With the upcoming Tokyo 2020 Olympic Games taking center stage for travelers passionate about Japan or sports, the Tokyu Hotel Group generated some excitement of its own in Osaka after unveiling its luminous Osaka Excel Tokyu Hotel in November 2019.
Although the design of the public spaces, 364 private rooms and suites and 17 floors are rooted in generations-old Japanese aesthetics, its wow factor comes from the interior designers’ approach of filtering them through a kaleidoscope. This effect is accomplished with ornate hexagonal lamps, carpeting with geometric shape motifs and pops of happy gold and blue hues. The lobby adds a welcoming, mod mix of artwork and decorative ornaments.
The smaller Superior (standard) double and twin rooms are well designed in optimizing space. One “closet,” for example, opens to a full-sized restroom outfitted with a bidet. The shower/bath is actually generous space-wise and cleverly separated from the rest of the room with a strategically placed curtain. Even little design details are on point, such as visually appealing honeycomb-shaped shelving and a small but well-appointed work area. As you would expect from a better Japanese hotel, there are drawers filled with every amenity you may have forgotten at home, as well as pajamas and a fragrant spray to freshen up fabrics after a long flight.
In addition to the most basic rooms, other Superior-category rooms include Accessible twins to accommodate wheelchairs and strollers, as well as more elaborate Japanese twins designed to create the aesthetic of a Japanese home. Guests wishing to indulge themselves with greater opulence can book larger rooms on the Mido Floor, offered in four different style configurations (Taikoh, Ameura, Rikyu and Minami) inspired by the adjoining 400-year-old Namba Betsuin/Minamimido Temple. In addition to the epic views and luxury home settings, these suites enable guests access to an executive lounge, library and complimentary drinks.
Amenities family groups will appreciate, especially if they are traveling with young children, include coin-operated washer/dryers and microwave access on multiple floors as well as a fitness center and restaurant Pic*Nika, serving a breakfast buffet with great views. The location, along Midosuji Avenue (a.k.a. Osaka’s “Champs Elysee”), is minutes away from numerous convenience stores and Hommachi, a major subway station with access to the city’s top destinations such as Osaka Castle, Universal Studios Japan and the Osaka Zoo. In addition to the Minamimido Temple, the hotel is a short walk from the Kuromon Ichiba food market and the bustling Dotonbori neighborhood.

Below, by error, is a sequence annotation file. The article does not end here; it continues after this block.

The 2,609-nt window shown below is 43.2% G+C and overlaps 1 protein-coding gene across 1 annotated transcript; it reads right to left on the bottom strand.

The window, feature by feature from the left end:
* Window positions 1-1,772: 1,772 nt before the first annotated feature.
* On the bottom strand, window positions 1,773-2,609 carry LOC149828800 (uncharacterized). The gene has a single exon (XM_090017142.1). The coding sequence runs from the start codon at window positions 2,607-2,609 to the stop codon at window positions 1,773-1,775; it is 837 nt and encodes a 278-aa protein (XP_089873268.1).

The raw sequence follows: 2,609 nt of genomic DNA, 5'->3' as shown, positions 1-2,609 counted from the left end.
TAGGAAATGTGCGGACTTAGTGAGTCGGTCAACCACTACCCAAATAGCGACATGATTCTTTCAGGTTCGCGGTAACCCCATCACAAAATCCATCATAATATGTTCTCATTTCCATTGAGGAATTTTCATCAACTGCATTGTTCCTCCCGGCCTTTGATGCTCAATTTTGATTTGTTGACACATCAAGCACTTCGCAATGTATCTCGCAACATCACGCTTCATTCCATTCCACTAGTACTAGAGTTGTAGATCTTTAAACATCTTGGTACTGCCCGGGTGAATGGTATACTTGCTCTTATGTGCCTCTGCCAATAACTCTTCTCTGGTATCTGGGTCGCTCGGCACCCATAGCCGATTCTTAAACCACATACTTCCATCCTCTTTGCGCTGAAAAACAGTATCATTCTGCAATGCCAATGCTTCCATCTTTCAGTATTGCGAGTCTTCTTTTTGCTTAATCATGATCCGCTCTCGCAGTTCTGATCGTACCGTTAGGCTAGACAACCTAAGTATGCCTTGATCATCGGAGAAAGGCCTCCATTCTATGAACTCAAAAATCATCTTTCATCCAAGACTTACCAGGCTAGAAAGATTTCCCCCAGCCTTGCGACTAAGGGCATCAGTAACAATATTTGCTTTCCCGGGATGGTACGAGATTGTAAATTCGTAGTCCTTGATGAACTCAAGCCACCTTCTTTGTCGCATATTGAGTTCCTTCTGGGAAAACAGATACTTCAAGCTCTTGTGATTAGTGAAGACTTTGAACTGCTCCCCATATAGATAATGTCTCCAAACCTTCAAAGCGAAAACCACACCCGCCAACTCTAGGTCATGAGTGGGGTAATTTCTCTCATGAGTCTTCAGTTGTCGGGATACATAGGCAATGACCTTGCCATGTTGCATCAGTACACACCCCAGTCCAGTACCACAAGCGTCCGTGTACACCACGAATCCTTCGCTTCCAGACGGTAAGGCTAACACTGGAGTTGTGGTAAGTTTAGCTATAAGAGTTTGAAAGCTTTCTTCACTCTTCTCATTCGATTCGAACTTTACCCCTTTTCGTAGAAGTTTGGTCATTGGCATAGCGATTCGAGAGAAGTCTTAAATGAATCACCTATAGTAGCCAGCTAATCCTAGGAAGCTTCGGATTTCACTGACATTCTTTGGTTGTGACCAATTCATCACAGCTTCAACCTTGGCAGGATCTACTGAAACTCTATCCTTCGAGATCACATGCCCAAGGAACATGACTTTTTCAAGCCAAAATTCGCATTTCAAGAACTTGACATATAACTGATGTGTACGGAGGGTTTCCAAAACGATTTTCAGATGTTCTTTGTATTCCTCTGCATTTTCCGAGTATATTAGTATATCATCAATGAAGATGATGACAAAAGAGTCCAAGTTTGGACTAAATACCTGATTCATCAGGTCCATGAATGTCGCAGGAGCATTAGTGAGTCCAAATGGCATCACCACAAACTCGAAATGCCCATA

The proximity to Hommachi Station makes for a quick ride to the city’s main train station, Shin-Osaka — meaning a great tour base for daytrips into Kyoto, Nara and Kobe.
Of note, if your trip includes Tokyo and the travel budget allows, a stay at sister property Capital Hotel Tokyu is worth looking into. The decade-old property feels as new and fresh as ever thanks to the design genius of Kengo Kuma, also responsible for the new Olympic Stadium as well as numerous landmark buildings around Tokyo (including one of the most impressive Starbucks imaginable). It is the perfect amalgamation of traditional Japanese hotel style and the European-inspired “grand hotel” lodgings found in Japan’s major cities.
Walking across The National Mall, I literally crossed paths with Lonnie G. Bunch III, the Smithsonian Institution’s first African American CEO. Dr. Bunch, who first visited the Smithsonian as a 10-year-old Civil War buff, was told by his father, “Here’s a place where you can understand yourself and your country and not be worried by the color of your skin.” Bunch, who famously created the Smithsonian’s National Museum of African American History and Culture, was quoted as saying, “I wanted to give back to those institutions that shaped everything I am.”
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